FILE - In this Oct. 23, 2005 file photo, a group of African immigrants walk past the fence between Morocco and the Spanish enclave of Melilla. Spain says 160 migrants rushed fences guarding one of its north African enclaves on Monday Sept. 3, 2012 and the county’s Foreign Minister Jose Manuel Garcia Margallo raised concerns more may swarm to Spanish islands just off Morocco’s northern coast. Migrants tried to breach two sections of fences that act as a border between Melilla and Morocco early Monday, with about 10 succeeding in entering Spanish territory, officials said. Some 70 illegal immigrants reached the tiny uninhabited island of Isla de Tierra off Morocco, joining another 19 who reached the archipelago last Wednesday. (AP Photo/Emilio Morenatti, File)
MADRID (AP) — Authorities said 160 would-be migrants tried to break into a fenced-off Spanish enclave on the north African coast Monday, and Spain's foreign minister worried more may head to Spanish islands near Morocco.
Officials said the migrants tried to breach two sections of the fence between Morocco and the Spanish enclave of Melilla early in the morning, with about 10 succeeding in entering Spanish territory.
A similar storming was thwarted Sunday, but 70 other illegal migrants, swimming or wading, managed to reach the uninhabited Spanish island of Isla de Tierra off Morocco.
Many migrants from Africa try dangerous crossings to reach Spanish territory illegally in hopes of gaining work and a better life — often turning to people-smuggling rings along the way.
But migration is a sensitive issue for Spain, especially now as it grapples with a double-dip recession and near 25 percent unemployment after the collapse of a real estate bubble.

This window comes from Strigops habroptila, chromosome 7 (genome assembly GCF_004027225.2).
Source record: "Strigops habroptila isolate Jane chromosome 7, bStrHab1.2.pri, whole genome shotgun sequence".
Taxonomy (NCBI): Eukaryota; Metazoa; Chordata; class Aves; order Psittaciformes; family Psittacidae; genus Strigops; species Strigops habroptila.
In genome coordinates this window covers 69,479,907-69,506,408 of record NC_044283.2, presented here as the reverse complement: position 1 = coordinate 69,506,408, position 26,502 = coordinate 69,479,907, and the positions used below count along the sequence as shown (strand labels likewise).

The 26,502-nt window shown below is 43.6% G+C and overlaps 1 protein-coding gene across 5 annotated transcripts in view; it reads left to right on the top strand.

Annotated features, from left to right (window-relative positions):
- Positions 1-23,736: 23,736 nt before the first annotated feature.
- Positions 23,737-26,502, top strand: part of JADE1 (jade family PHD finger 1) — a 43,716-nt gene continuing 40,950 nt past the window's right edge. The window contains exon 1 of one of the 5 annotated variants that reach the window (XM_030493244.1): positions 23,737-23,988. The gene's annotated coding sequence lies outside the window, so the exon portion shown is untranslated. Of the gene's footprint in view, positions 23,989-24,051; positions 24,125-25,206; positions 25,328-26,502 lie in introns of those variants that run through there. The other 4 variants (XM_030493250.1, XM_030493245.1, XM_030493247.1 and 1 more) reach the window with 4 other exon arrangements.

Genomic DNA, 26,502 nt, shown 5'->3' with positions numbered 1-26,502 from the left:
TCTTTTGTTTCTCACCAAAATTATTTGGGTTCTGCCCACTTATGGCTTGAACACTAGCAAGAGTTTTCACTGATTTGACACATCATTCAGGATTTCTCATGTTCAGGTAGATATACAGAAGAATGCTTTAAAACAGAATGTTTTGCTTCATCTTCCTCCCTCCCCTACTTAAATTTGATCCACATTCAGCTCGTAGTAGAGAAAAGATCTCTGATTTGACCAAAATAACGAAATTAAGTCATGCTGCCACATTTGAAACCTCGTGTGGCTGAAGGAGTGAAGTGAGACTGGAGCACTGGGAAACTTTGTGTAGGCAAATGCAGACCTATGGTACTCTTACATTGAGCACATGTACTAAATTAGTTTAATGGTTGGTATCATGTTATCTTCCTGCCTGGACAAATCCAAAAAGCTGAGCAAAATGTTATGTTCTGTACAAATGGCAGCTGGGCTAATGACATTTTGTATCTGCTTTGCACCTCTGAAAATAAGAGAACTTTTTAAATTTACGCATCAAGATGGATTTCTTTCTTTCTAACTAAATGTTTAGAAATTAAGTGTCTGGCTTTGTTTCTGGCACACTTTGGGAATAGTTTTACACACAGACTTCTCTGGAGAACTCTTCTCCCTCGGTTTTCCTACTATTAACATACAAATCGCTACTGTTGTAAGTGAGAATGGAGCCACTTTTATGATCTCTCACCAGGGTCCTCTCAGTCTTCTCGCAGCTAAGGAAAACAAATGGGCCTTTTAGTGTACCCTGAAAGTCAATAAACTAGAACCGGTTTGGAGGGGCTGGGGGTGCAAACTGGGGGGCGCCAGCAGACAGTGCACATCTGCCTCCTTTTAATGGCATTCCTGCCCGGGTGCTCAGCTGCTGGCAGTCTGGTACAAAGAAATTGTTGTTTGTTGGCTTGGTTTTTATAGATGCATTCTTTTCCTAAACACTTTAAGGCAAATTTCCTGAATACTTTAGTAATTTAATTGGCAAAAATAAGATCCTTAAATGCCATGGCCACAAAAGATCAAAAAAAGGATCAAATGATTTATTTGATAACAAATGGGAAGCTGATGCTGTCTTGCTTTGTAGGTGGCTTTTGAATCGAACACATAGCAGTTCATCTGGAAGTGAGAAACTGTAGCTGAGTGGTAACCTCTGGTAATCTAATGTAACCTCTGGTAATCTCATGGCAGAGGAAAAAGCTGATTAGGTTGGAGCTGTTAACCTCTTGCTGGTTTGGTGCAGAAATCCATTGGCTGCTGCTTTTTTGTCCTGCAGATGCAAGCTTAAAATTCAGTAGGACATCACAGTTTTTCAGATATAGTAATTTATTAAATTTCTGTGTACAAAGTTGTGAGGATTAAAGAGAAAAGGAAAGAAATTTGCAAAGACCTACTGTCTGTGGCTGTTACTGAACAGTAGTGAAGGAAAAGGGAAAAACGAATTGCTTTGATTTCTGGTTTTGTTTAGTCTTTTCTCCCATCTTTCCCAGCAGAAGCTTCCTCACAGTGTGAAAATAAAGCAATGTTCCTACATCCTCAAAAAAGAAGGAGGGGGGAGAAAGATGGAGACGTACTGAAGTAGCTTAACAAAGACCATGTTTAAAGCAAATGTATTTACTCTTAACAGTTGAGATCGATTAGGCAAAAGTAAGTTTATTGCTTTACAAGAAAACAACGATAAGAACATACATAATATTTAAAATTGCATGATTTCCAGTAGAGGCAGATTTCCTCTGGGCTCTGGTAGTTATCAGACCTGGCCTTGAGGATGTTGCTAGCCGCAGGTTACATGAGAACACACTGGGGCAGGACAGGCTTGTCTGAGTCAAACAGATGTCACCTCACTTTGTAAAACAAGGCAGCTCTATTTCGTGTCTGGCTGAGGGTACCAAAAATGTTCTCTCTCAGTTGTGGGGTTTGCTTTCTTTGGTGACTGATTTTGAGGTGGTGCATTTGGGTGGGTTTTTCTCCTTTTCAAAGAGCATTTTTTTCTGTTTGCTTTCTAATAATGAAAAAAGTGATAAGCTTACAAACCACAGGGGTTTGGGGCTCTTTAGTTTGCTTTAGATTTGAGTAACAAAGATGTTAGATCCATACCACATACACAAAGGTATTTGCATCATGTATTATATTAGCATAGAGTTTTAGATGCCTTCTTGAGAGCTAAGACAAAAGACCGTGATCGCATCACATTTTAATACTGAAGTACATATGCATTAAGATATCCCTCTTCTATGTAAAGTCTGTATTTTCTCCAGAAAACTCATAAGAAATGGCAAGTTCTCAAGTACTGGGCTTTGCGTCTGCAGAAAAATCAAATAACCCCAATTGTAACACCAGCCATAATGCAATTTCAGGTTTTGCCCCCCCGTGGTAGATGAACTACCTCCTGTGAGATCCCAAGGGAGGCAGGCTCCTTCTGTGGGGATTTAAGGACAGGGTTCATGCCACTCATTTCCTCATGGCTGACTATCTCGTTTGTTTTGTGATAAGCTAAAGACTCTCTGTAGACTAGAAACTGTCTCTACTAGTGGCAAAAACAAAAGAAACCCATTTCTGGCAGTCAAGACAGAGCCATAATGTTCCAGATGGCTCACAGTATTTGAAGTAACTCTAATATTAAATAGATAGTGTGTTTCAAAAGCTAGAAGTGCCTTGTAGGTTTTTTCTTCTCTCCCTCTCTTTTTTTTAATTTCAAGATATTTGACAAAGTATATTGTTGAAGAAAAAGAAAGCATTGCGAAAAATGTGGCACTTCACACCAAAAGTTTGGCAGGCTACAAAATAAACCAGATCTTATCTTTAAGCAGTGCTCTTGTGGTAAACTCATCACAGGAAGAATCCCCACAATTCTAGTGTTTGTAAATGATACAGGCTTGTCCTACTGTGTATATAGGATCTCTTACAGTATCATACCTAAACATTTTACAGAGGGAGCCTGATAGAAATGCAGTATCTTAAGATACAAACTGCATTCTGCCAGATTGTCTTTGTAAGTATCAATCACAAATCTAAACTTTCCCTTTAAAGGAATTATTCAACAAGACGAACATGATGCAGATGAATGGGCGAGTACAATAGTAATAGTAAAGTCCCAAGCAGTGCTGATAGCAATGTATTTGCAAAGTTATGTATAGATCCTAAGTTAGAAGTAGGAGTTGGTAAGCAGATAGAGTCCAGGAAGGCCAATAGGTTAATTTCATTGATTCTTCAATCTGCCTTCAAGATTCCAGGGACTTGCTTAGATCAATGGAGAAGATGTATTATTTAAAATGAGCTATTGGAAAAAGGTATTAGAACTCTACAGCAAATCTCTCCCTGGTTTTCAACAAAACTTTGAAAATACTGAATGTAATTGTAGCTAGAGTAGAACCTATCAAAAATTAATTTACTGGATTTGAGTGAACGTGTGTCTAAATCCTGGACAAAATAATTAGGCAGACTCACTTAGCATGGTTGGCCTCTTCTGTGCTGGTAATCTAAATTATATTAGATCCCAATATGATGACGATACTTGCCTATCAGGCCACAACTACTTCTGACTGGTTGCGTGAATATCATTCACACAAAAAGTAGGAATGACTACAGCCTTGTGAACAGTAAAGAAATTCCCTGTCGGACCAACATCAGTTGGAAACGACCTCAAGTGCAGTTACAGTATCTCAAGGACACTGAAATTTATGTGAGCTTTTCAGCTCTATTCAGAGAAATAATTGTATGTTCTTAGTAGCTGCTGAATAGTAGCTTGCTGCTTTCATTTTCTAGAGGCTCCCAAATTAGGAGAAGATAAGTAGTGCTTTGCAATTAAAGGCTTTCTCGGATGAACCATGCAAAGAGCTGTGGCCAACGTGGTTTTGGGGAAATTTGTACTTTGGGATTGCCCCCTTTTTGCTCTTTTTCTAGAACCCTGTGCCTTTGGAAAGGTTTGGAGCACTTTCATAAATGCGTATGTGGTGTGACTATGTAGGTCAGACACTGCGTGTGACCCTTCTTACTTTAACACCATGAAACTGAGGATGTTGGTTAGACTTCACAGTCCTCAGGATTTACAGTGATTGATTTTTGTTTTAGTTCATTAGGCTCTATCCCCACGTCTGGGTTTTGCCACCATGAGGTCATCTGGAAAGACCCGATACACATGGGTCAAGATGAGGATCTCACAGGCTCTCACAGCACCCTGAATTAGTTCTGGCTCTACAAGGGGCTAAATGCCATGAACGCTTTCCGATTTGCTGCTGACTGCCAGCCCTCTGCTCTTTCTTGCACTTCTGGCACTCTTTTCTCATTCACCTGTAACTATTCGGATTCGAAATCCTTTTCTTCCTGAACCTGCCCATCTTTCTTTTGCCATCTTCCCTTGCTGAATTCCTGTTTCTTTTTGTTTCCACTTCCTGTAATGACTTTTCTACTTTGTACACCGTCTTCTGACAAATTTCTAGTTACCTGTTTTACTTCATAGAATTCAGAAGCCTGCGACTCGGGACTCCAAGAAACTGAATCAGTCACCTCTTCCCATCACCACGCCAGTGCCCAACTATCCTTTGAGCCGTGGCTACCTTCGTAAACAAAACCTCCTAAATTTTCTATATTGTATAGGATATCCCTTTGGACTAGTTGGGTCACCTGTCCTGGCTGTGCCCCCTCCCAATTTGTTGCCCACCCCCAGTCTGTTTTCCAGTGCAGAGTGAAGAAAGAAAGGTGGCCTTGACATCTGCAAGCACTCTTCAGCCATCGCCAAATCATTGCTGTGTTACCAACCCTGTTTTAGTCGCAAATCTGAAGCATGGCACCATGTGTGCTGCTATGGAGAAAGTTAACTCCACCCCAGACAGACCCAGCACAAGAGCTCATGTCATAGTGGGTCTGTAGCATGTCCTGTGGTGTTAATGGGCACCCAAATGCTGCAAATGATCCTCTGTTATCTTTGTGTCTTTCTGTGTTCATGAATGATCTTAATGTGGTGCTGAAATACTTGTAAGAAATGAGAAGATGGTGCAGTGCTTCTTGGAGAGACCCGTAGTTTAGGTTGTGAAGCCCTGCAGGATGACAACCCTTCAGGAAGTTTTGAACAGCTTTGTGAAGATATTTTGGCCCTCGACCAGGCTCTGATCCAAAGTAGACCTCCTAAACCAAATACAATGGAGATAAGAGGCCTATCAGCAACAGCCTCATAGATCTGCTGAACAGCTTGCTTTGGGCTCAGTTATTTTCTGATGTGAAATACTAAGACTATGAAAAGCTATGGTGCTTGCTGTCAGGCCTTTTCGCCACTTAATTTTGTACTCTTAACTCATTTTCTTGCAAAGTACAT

Spanish Foreign Minister Jose Manuel Garcia Margallo said he had spoken with his Moroccan counterpart, Saadeddine El Othmani, to seek ways to avert a greater influx of migrants.
"We must avoid creating a clarion call effect which would attract immigrants, filling our islands," Margallo said. "Only regular, legal immigration can incorporate migrants into a new country with dignity."
Spain has three enclaves on Africa's northern Mediterranean coast and several tiny islands off it.
Isla de Tierra — part of the Alhucemas Islands archipelago — measures 1.7 hectares (4.2 acre) and is just 30 meters (100 feet) off Morocco at low tide.
Illegal immigrants can be sent back only to their countries of origin, but Margallo said those who reached Isla de Tierra lacked passports or other identification, so they could not be deported immediately.
As a result, they are restricted to the rocky island, and the Spanish army is supplying them with a bare minimum of items to survive until a decision is made about their future, Margallo said.
The foreign minister alleged that the attempts at rushing the Melilla fences and the landings on Isla de Tierra were "coordinated efforts by people-smuggling mafias."
He said concerted attempts to breach Spain's borders were a concern for the European Union and required a united response.
"This is not the first time Europe has faced this kind of situation," Margallo said, highlighting Italy's experience with migrants fleeing Libya during the revolution that overthrew dictator Moammar Gadhafi.